Copyright Statement
These files are public domain.
Text Courtesy of BibleSupport.com. Used by Permission.

Bibliography
Poole, Matthew, "Commentary on Ezekiel 16:50". Matthew Poole's English Annotations on the Holy Bible. https://www.studylight.org/commentaries/mpc/ezekiel-16.html. 1685.

George Haydock's Catholic Bible Commentary

Seen. This would seem to allude to the Israelites beyond the Jordan, who had been led away into Assyria. The Moabites, &c., beheld the downfall of Jerusalem, (Haydock) and were treated in like manner, only five years later. (Jos.[Josephus?]) (Jeremias xlviii., &c.)


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These files are public domain.
Text Courtesy of BibleSupport.com. Used by Permission.

Bibliography
Haydock, George Leo. "Commentary on Ezekiel 16:50". "George Haydock's Catholic Bible Commentary". https://www.studylight.org/commentaries/hcc/ezekiel-16.html. 1859.

E.W. Bullinger's Companion Bible Notes

as I saw good. Some codices read "when I saw it", with margin "as thou sawest". Better to omit "good". Compare Genesis 18:21.

as = according to what.


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These files are public domain.
Text Courtesy of BibleSupport.com. Used by Permission.

Bibliography
Bullinger, Ethelbert William. "Commentary on Ezekiel 16:50". "E.W. Bullinger's Companion bible Notes". https://www.studylight.org/commentaries/bul/ezekiel-16.html. 1909-1922.

Commentary Critical and Explanatory on the Whole Bible - Unabridged

And they were haughty, and committed abomination before me: therefore I took them away as I saw good.

They were haughty - puffed up with prosperity.

And committed, abomination before me. Compare the phrase "sinners before the Lord exceedingly" (Genesis 13:13); said of those whose sin is so heinous as to cry out to God for immediate judgments; presumptuous sins, daring God to the face (Genesis 18:20; Genesis 19:5).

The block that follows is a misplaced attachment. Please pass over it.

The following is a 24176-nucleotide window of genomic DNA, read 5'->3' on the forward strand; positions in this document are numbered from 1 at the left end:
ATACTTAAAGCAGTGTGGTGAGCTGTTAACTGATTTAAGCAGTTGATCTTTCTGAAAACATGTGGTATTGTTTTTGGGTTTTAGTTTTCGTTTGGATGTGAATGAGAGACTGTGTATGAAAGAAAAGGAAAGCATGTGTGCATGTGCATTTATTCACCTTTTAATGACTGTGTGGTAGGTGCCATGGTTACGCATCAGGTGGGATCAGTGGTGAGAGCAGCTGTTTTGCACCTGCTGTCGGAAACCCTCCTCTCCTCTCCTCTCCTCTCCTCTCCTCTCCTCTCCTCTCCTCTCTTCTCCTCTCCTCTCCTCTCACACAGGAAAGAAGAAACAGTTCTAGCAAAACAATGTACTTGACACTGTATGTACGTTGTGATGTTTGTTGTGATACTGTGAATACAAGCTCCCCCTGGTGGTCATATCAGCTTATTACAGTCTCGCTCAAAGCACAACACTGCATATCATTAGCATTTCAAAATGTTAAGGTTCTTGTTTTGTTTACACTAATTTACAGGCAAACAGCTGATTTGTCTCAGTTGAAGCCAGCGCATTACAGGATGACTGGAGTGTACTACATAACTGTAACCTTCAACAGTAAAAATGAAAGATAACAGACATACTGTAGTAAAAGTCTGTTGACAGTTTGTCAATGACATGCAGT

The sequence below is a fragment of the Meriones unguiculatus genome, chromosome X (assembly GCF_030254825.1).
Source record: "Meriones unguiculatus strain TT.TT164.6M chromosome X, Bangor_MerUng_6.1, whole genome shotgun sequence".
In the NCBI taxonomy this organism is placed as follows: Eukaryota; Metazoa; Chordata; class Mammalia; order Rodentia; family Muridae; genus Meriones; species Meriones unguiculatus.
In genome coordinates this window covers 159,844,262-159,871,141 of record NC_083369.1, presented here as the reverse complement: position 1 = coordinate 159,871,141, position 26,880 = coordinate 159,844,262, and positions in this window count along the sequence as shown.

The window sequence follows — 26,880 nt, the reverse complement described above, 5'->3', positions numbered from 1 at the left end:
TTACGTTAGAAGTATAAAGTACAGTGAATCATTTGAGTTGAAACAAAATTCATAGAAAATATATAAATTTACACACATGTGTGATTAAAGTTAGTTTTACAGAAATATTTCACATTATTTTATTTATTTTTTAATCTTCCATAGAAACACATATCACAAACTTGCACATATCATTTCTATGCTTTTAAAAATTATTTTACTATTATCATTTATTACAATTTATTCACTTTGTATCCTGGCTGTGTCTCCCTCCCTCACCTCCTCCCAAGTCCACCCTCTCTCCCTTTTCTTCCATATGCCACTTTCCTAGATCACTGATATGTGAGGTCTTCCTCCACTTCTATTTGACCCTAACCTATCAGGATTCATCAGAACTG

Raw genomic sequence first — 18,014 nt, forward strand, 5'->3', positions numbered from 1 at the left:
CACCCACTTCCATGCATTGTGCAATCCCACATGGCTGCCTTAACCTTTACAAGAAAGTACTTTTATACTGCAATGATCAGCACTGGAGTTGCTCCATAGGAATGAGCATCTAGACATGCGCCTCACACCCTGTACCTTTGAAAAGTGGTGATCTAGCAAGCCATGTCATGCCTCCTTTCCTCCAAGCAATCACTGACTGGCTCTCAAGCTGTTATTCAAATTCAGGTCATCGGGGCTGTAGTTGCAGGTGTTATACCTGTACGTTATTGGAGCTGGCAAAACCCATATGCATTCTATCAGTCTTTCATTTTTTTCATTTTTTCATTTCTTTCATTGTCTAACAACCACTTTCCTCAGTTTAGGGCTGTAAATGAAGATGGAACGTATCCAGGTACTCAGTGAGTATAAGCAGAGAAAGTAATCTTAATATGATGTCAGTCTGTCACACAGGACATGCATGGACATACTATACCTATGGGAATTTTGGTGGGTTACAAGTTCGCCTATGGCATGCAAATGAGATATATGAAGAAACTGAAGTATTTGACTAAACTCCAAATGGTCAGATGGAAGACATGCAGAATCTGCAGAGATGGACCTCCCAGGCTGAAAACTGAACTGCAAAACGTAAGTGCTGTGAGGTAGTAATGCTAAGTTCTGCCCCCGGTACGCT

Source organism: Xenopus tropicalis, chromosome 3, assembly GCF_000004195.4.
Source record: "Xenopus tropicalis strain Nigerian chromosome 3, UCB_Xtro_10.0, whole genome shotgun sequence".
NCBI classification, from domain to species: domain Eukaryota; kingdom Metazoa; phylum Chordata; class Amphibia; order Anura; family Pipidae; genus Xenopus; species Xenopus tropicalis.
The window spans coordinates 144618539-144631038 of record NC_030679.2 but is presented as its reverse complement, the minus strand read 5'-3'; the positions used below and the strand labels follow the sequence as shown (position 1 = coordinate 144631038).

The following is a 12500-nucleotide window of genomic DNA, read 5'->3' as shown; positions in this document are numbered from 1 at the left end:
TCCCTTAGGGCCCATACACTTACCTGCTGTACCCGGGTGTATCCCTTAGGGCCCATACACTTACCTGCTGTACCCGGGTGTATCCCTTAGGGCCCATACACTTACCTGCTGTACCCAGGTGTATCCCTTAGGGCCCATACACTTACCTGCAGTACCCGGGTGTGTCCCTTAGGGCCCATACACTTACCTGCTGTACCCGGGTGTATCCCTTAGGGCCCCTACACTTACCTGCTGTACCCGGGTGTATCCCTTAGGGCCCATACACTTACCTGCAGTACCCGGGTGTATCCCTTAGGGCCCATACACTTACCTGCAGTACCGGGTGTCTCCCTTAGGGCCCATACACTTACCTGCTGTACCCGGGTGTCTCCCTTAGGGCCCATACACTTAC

I took them away - with "brimstone and fire from the Lord" (Genesis 19:24).

As I saw good - rather, 'according to what I saw;' referring to Genesis 18:21, where God says, "I will go down, and see whether they have done altogether according to the cry of it which is come unto me."


Copyright Statement
These files are public domain.
Text Courtesy of BibleSupport.com. Used by Permission.

Bibliography
Jamieson, Robert, D.D.; Fausset, A. R.; Brown, David. "Commentary on Ezekiel 16:50". "Commentary Critical and Explanatory on the Whole Bible - Unabridged". https://www.studylight.org/commentaries/jfu/ezekiel-16.html. 1871-8.

Ellicott's Commentary for English Readers

(50) As I saw good.—The word good is not in the original, and should be omitted, and the particle translated when: “Therefore I took them away when I saw this.” Punishment followed upon the manifestation of their sin. (Comp. Genesis 18:21.)


Copyright Statement
These files are public domain.
Text Courtesy of BibleSupport.com. Used by Permission.

Bibliography
Ellicott, Charles John. "Commentary on Ezekiel 16:50". "Ellicott's Commentary for English Readers". https://www.studylight.org/commentaries/ebc/ezekiel-16.html. 1905.

Treasury of Scripture Knowledge

And they were haughty, and committed abomination before me: therefore I took them away as I saw good.
and committed
Genesis 13:13; 18:20; 19:5; Leviticus 18:22; Deuteronomy 23:17; 2 Kings 23:7; Proverbs 16:18; Proverbs 18:12; Romans 1:26,27; Jude 1:7
therefore
Genesis 19:24; Deuteronomy 29:23; Job 18:15; Isaiah 13:19; Jeremiah 20:16; 49:18; 50:40; Lamentations 4:6; Amos 4:11; Zephaniah 2:9; 2 Peter 2:6; Revelation 18:9

Copyright Statement
These files are public domain.
Text Courtesy of BibleSupport.com. Used by Permission.

Bibliography
Torrey, R. A. "Commentary on Ezekiel 16:50". "The Treasury of Scripture Knowledge". https://www.studylight.org/commentaries/tsk/ezekiel-16.html.


Lectionary Calendar
Tuesday, September 19th, 2017
the Week of Proper 19 / Ordinary 24